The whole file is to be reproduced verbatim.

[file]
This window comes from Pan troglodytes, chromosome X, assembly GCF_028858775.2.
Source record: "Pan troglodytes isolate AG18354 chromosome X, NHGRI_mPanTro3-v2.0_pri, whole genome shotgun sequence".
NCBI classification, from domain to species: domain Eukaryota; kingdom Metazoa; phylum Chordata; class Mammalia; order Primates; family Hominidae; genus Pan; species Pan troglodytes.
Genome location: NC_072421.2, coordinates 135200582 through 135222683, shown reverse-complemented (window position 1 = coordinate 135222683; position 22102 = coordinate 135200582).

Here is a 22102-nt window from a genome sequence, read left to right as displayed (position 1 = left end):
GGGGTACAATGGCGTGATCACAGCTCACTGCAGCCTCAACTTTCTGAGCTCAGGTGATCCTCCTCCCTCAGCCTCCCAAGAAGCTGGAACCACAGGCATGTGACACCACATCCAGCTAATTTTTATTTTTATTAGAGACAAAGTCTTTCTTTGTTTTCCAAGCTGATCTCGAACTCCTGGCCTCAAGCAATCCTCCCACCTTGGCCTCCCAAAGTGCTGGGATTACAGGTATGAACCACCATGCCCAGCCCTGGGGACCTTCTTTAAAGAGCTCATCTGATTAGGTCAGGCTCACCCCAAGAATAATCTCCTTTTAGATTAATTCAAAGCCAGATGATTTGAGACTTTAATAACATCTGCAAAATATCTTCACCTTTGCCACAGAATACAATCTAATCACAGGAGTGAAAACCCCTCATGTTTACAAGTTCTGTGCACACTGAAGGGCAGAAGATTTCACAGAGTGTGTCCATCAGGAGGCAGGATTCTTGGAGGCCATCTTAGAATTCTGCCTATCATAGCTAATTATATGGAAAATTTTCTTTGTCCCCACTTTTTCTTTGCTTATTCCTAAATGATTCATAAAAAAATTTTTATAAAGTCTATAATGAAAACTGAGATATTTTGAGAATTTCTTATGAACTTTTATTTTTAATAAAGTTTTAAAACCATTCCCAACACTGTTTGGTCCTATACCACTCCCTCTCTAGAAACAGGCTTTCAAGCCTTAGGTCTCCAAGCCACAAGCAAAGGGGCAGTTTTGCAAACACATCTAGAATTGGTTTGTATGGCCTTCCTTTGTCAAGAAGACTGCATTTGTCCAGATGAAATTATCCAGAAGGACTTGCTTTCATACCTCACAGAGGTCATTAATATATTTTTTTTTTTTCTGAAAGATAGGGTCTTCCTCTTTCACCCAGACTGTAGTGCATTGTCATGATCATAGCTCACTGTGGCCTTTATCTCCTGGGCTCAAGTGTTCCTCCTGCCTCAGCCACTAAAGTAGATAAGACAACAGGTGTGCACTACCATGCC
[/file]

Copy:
This window comes from Pan troglodytes, chromosome X, assembly GCF_028858775.2.
Source record: "Pan troglodytes isolate AG18354 chromosome X, NHGRI_mPanTro3-v2.0_pri, whole genome shotgun sequence".
NCBI classification, from domain to species: domain Eukaryota; kingdom Metazoa; phylum Chordata; class Mammalia; order Primates; family Hominidae; genus Pan; species Pan troglodytes.
Genome location: NC_072421.2, coordinates 135200582 through 135222683, shown reverse-complemented (window position 1 = coordinate 135222683; position 22102 = coordinate 135200582).

Here is a 22102-nt window from a genome sequence, read left to right as displayed (position 1 = left end):
GGGGTACAATGGCGTGATCACAGCTCACTGCAGCCTCAACTTTCTGAGCTCAGGTGATCCTCCTCCCTCAGCCTCCCAAGAAGCTGGAACCACAGGCATGTGACACCACATCCAGCTAATTTTTATTTTTATTAGAGACAAAGTCTTTCTTTGTTTTCCAAGCTGATCTCGAACTCCTGGCCTCAAGCAATCCTCCCACCTTGGCCTCCCAAAGTGCTGGGATTACAGGTATGAACCACCATGCCCAGCCCTGGGGACCTTCTTTAAAGAGCTCATCTGATTAGGTCAGGCTCACCCCAAGAATAATCTCCTTTTAGATTAATTCAAAGCCAGATGATTTGAGACTTTAATAACATCTGCAAAATATCTTCACCTTTGCCACAGAATACAATCTAATCACAGGAGTGAAAACCCCTCATGTTTACAAGTTCTGTGCACACTGAAGGGCAGAAGATTTCACAGAGTGTGTCCATCAGGAGGCAGGATTCTTGGAGGCCATCTTAGAATTCTGCCTATCATAGCTAATTATATGGAAAATTTTCTTTGTCCCCACTTTTTCTTTGCTTATTCCTAAATGATTCATAAAAAAATTTTTATAAAGTCTATAATGAAAACTGAGATATTTTGAGAATTTCTTATGAACTTTTATTTTTAATAAAGTTTTAAAACCATTCCCAACACTGTTTGGTCCTATACCACTCCCTCTCTAGAAACAGGCTTTCAAGCCTTAGGTCTCCAAGCCACAAGCAAAGGGGCAGTTTTGCAAACACATCTAGAATTGGTTTGTATGGCCTTCCTTTGTCAAGAAGACTGCATTTGTCCAGATGAAATTATCCAGAAGGACTTGCTTTCATACCTCACAGAGGTCATTAATATATTTTTTTTTTTTCTGAAAGATAGGGTCTTCCTCTTTCACCCAGACTGTAGTGCATTGTCATGATCATAGCTCACTGTGGCCTTTATCTCCTGGGCTCAAGTGTTCCTCCTGCCTCAGCCACTAAAGTAGATAAGACAACAGGTGTGCACTACCATGCC